Ernest Stoneman’s First Hit: “The Titanic” - The Birthplace of Country Music
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Ernest Stoneman’s First Hit: “The Titanic”

The unsinkable RMS Titanic sank in the cold Atlantic waters on April 15, 1912, claiming over 1,500 lives of its passengers and crew, and capturing the attention and imagination of the world from that moment forward. After years of searching, the wreckage of the Titanic was discovered on September 1, 1985; researchers continue to study the wreckage and ephemera that connects to the ship and its passengers, and the story of the Titanic still resonates today.

1912 engraving by Willy Stöwer: Der Untergang der Titanic. Public domain image from Wikimedia Commons

To mark the date of that discovery, we wanted to explore the retelling of the Titanic’s story in song – as with many disasters of the day, the wreck of the Titanic gave rise a few years later to a song detailing this contemporary history, one that was part of people’s lives and memories. In early September 1924, Appalachian musician Ernest “Pop” Stoneman traveled to New York to make his first recordings with OKeh Records, part of a few days of recording that also included Fiddlin’ John Carson and several other musicians as OKeh continued to build their catalog of popular American music. Stoneman chose two songs for this session, one of which was “The Titanic.”

That first recording in 1924 was not released – Stoneman and the OKeh executives thought that it was too fast, so he agreed to travel back to New York to do another recording of the song. On January 8, 1925, he recorded it again, and it was released later that year. This version of “The Titanic” (OK 40288) was a success, which led to further trips to New York to cut new records. He then recorded the song again in 1926, this time under the title “The Sinking of the Titanic” for the Edison label (Ed 51823, 5200).

Stoneman’s lyrics to “The Titanic” tell the story well, including a bit of social commentary about the difference between rich and poor on the voyage:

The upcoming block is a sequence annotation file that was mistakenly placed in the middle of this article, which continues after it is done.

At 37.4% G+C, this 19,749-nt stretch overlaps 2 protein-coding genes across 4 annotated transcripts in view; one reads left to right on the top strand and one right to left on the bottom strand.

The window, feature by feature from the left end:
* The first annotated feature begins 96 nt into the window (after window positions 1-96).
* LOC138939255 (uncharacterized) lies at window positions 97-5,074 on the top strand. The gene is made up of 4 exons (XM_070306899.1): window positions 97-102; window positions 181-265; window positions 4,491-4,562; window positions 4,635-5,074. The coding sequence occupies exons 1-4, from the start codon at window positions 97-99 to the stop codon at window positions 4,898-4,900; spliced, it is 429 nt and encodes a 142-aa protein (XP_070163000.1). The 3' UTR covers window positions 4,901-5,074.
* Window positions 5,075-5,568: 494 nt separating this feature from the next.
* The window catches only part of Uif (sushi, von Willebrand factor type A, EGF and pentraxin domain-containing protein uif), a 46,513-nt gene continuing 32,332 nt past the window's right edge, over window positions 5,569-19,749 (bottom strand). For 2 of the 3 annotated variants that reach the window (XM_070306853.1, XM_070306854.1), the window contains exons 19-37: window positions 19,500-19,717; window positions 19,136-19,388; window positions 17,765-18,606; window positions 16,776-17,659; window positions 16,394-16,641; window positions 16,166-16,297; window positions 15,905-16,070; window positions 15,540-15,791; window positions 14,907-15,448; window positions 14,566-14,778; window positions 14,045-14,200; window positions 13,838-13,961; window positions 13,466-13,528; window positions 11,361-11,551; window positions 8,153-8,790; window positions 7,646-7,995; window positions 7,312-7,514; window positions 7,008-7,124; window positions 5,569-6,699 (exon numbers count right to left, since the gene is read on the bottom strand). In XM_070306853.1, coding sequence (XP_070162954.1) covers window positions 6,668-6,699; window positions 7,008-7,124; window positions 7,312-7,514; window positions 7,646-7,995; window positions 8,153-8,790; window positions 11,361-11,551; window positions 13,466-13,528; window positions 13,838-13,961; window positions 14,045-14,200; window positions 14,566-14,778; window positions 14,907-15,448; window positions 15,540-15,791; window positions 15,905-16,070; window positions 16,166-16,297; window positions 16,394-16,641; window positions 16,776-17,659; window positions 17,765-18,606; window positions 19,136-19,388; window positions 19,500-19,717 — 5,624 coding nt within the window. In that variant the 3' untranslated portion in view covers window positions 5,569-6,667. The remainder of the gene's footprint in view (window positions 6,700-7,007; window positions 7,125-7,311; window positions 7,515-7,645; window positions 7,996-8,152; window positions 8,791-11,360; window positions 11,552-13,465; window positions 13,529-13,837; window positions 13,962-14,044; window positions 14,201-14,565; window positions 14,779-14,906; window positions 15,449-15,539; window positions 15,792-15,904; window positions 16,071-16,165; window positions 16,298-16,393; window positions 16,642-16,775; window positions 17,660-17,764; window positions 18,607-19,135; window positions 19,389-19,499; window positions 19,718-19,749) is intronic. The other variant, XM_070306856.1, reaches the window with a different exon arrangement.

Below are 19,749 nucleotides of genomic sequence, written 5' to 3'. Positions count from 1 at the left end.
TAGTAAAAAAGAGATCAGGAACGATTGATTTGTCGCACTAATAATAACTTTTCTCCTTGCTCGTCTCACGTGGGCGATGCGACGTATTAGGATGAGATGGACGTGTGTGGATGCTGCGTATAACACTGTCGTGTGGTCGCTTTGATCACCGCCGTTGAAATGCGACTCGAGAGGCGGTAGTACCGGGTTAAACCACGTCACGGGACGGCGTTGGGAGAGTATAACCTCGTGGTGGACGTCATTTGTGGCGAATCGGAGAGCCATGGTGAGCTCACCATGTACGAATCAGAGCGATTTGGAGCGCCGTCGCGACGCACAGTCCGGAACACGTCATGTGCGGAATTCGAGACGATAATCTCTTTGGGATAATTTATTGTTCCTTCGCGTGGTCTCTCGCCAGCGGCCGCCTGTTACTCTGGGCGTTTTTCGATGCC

It was on Monday morning just about one o’clock,
That the great Titanic begin to reel and rock.
Then the people began to cry, saying, “Lord I’m a-going to die.”
It was sad when that great ship went down.

It was sad when that great ship went down,
Husbands and wives, little children lost their lives.
It was sad when that great ship went down.

When they were building the Titanic, they said what they could do.
They were going to build a ship that no water could not go through,
But God with his mighty hand showed to the world it could not stand.
It was sad when that great ship went down.


When they left England, they were making for the shore.
The rich they declared they would not ride with the poor.
So they sent the poor below, they were the first that had to go.
It was sad when that great ship went down.


When the people on the ship were a long ways from home,
With friends all around them, didn’t know their time had come,
For death came riding by, sixteen hundred had to die.
It was sad when that great ship went down.


Stoneman wasn’t the only artist to record a song detailing the Titanic’s sad fate. Tony Russell’s Country Music Records: A Discography, 1921—1942 details the various recordings of the song:

“The Titanic,” Ernest Stoneman September 4, 1924 (unissued) and January 8, 1925

“The Sinking of the Titanic,” Vernon Dalhart, June 4, 1925

“The Sinking of the Titanic,” George Reneau, October 14, 1925

“The Sinking of the Titanic,” Ernest Stoneman, June 22, 1926

“The Sinking of the Titanic,” Richard “Rabbit” Brown, March 11, 1927

“Sinking of the Great Titanic,” Vernon Dalhart, May 23, 1928

Long after these early hits of hillbilly and blues records, the Titanic lives on in imaginations. Celine Dion’s “Love Theme from Titanic” (also called “My Heart Will Go On”) won a Grammy in 1999 for Record of the Year; the song was the theme song from James Cameron’s 1997 blockbuster film Titanic, which won 11 Oscars. And visitors pour into the many exhibits that chronicle the Titanic‘s history and display its once-seabound artifacts, including the Titanic museum attraction just down the road in Pigeon Forge, Tennessee.

And in 2013, Ernest Stoneman’s “The Titanic” was recognized with its own Grammy award when it was inducted into the Grammy Hall of Fame and recognized for its historical significance in recording history.

Jessica Turner is the Director of the Birthplace of Country Music Museum.

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